Yes, Sir. I am informed that the Governors of the R.B.C. have for some time past been concerned with regard to the executive control of the organisation. For this reason, they appointed Mr. Robert Foot, some three months ago, as general adviser. Mr. Foot has had important business administrative and organising experience. The Governors discussed these matters fully and came to the unanimous conclusion that the chief executive control of the Corporation under wartime conditions, with the great growth of the organisation and the complexity of the administrative and financial problems arising daily, in addition to those relating to the general programme policy and output, called for different qualities and experience from those suited for peacetime. They felt that the circumstances of to-day were completely different from those which existed at the time of Mr. Ogilvie's appointment in 1938. Their views were conveyed to Mr. Ogilvie, with the result that he placed his resignation in the hands of the Governors. It was accepted and announced in terms agreed with Mr. Ogilvie.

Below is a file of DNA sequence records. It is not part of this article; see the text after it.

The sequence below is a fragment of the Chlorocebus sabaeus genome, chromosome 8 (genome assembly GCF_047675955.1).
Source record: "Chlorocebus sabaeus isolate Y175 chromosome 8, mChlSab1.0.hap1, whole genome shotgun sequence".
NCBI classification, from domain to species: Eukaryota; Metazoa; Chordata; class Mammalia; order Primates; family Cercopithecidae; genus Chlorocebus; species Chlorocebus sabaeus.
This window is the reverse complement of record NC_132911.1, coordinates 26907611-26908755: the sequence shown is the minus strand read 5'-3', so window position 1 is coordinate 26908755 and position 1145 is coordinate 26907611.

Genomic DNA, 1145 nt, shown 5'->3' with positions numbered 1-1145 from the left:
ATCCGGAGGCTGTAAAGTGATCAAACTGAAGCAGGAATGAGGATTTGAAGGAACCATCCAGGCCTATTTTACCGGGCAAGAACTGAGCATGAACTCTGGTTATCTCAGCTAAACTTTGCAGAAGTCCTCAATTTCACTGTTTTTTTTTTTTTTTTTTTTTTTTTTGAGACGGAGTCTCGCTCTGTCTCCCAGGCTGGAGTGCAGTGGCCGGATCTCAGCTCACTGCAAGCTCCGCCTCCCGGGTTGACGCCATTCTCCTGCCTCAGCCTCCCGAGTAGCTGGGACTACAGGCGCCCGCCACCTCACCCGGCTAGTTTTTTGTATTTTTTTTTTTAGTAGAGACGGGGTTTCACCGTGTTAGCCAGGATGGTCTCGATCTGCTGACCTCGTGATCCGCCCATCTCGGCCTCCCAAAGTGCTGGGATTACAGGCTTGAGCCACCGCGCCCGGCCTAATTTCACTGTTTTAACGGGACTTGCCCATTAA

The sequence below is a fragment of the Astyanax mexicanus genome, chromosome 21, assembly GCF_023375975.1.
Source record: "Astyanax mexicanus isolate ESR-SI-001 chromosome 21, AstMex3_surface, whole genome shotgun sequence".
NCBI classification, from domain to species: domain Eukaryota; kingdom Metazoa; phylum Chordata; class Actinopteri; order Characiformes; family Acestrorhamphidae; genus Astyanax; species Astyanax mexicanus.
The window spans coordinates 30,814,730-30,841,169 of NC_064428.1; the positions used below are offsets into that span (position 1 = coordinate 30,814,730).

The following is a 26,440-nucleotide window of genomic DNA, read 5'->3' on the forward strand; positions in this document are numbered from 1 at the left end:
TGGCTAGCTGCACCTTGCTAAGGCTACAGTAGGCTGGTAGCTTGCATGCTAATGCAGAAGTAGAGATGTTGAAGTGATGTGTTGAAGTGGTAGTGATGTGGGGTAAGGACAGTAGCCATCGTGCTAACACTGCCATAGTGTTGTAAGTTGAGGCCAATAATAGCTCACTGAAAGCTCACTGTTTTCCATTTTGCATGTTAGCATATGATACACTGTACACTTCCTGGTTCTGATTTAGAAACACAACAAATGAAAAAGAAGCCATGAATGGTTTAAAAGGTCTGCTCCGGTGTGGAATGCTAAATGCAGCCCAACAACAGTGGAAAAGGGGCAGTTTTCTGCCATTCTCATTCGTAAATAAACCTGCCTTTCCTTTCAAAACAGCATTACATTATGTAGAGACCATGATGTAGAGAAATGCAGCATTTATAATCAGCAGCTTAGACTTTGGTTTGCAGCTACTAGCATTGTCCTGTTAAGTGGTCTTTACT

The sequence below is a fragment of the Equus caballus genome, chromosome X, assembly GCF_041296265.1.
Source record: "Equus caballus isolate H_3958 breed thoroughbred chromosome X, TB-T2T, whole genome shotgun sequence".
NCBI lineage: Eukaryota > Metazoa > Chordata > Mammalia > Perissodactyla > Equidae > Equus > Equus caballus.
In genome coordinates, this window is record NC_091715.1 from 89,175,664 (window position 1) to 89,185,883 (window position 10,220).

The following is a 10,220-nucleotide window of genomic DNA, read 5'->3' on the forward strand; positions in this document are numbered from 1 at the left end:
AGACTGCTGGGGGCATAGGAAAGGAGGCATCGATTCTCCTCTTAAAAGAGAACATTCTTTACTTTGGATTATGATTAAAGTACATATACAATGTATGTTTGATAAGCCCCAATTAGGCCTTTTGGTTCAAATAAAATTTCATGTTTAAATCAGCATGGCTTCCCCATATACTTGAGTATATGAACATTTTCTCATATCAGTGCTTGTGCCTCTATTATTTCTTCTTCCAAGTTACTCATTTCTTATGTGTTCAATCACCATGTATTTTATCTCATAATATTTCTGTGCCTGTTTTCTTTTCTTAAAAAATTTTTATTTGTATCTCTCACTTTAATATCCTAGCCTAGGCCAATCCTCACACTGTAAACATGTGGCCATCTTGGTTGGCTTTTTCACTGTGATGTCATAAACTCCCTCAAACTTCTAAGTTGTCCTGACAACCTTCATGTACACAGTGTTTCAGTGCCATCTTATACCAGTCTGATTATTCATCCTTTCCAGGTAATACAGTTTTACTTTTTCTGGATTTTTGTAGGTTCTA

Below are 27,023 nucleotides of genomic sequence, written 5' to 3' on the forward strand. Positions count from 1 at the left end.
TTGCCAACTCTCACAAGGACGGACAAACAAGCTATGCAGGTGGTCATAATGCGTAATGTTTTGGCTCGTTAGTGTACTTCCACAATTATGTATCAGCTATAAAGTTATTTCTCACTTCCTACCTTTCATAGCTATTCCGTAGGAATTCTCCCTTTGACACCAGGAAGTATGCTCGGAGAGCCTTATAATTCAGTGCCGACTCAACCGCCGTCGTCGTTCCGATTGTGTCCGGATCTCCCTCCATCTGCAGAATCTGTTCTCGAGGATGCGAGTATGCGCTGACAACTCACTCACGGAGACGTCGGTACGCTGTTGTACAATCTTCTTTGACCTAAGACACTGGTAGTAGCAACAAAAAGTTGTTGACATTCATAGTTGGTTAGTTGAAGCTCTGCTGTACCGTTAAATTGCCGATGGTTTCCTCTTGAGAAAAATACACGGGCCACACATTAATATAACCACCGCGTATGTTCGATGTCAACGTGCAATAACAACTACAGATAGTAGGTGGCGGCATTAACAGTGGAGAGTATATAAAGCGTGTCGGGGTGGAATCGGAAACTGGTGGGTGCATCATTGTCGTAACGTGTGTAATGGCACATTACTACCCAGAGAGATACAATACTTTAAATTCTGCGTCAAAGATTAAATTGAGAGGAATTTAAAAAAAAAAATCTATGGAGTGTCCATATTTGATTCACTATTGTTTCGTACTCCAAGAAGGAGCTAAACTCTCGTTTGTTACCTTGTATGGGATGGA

Are we to take it for granted then, that the new administration, made necessary as the result of the reorganisation, was a task for which Mr. Ogilvie was not suitable?